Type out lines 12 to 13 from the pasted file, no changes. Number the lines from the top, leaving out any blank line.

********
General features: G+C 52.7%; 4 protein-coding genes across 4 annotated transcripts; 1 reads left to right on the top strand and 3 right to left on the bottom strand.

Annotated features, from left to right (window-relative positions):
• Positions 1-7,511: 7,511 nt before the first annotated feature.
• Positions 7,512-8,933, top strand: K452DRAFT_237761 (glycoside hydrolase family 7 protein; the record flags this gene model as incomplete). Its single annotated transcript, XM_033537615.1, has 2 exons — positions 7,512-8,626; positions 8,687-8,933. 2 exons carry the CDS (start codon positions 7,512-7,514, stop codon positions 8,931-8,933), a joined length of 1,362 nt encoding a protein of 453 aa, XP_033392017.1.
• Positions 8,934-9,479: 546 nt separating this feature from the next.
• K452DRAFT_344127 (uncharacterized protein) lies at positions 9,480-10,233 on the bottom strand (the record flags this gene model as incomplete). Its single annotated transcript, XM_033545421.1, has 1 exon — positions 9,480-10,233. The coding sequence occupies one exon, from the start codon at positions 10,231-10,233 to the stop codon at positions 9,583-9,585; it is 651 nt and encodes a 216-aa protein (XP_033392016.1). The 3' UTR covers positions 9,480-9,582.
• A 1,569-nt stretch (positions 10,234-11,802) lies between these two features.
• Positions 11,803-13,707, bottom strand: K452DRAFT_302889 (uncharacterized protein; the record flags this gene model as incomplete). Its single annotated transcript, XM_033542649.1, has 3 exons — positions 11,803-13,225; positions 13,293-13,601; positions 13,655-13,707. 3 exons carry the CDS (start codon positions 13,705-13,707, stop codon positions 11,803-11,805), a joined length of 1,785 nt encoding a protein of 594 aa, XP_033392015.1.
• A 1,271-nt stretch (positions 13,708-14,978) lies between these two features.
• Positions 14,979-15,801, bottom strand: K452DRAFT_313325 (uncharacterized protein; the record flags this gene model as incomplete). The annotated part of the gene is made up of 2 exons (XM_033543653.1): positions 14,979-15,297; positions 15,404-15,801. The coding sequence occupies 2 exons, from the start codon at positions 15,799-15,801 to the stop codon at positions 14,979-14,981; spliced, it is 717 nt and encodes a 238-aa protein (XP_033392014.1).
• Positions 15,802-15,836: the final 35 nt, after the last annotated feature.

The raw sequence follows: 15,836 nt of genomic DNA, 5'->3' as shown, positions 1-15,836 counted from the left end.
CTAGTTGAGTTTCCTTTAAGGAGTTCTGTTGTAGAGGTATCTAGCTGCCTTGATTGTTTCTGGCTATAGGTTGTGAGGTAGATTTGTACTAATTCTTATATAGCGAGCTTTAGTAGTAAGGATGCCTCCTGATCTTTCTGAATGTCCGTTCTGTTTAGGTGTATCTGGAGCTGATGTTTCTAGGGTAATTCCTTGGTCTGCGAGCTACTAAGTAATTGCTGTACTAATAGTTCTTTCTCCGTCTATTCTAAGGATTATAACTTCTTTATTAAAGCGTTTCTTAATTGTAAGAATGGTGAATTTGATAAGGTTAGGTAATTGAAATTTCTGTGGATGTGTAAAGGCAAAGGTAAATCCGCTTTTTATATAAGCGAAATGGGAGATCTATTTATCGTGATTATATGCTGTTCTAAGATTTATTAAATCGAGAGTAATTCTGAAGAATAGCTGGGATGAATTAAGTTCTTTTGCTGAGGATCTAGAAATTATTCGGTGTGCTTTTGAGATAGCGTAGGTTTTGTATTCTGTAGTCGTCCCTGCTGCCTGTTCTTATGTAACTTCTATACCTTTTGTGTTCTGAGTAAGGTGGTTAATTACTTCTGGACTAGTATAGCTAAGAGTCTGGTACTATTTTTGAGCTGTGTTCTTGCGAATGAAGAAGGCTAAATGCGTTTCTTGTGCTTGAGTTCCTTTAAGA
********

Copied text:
The raw sequence follows: 15,836 nt of genomic DNA, 5'->3' as shown, positions 1-15,836 counted from the left end.
CTAGTTGAGTTTCCTTTAAGGAGTTCTGTTGTAGAGGTATCTAGCTGCCTTGATTGTTTCTGGCTATAGGTTGTGAGGTAGATTTGTACTAATTCTTATATAGCGAGCTTTAGTAGTAAGGATGCCTCCTGATCTTTCTGAATGTCCGTTCTGTTTAGGTGTATCTGGAGCTGATGTTTCTAGGGTAATTCCTTGGTCTGCGAGCTACTAAGTAATTGCTGTACTAATAGTTCTTTCTCCGTCTATTCTAAGGATTATAACTTCTTTATTAAAGCGTTTCTTAATTGTAAGAATGGTGAATTTGATAAGGTTAGGTAATTGAAATTTCTGTGGATGTGTAAAGGCAAAGGTAAATCCGCTTTTTATATAAGCGAAATGGGAGATCTATTTATCGTGATTATATGCTGTTCTAAGATTTATTAAATCGAGAGTAATTCTGAAGAATAGCTGGGATGAATTAAGTTCTTTTGCTGAGGATCTAGAAATTATTCGGTGTGCTTTTGAGATAGCGTAGGTTTTGTATTCTGTAGTCGTCCCTGCTGCCTGTTCTTATGTAACTTCTATACCTTTTGTGTTCTGAGTAAGGTGGTTAATTACTTCTGGACTAGTATAGCTAAGAGTCTGGTACTATTTTTGAGCTGTGTTCTTGCGAATGAAGAAGGCTAAATGCGTTTCTTGTGCTTGAGTTCCTTTAAGA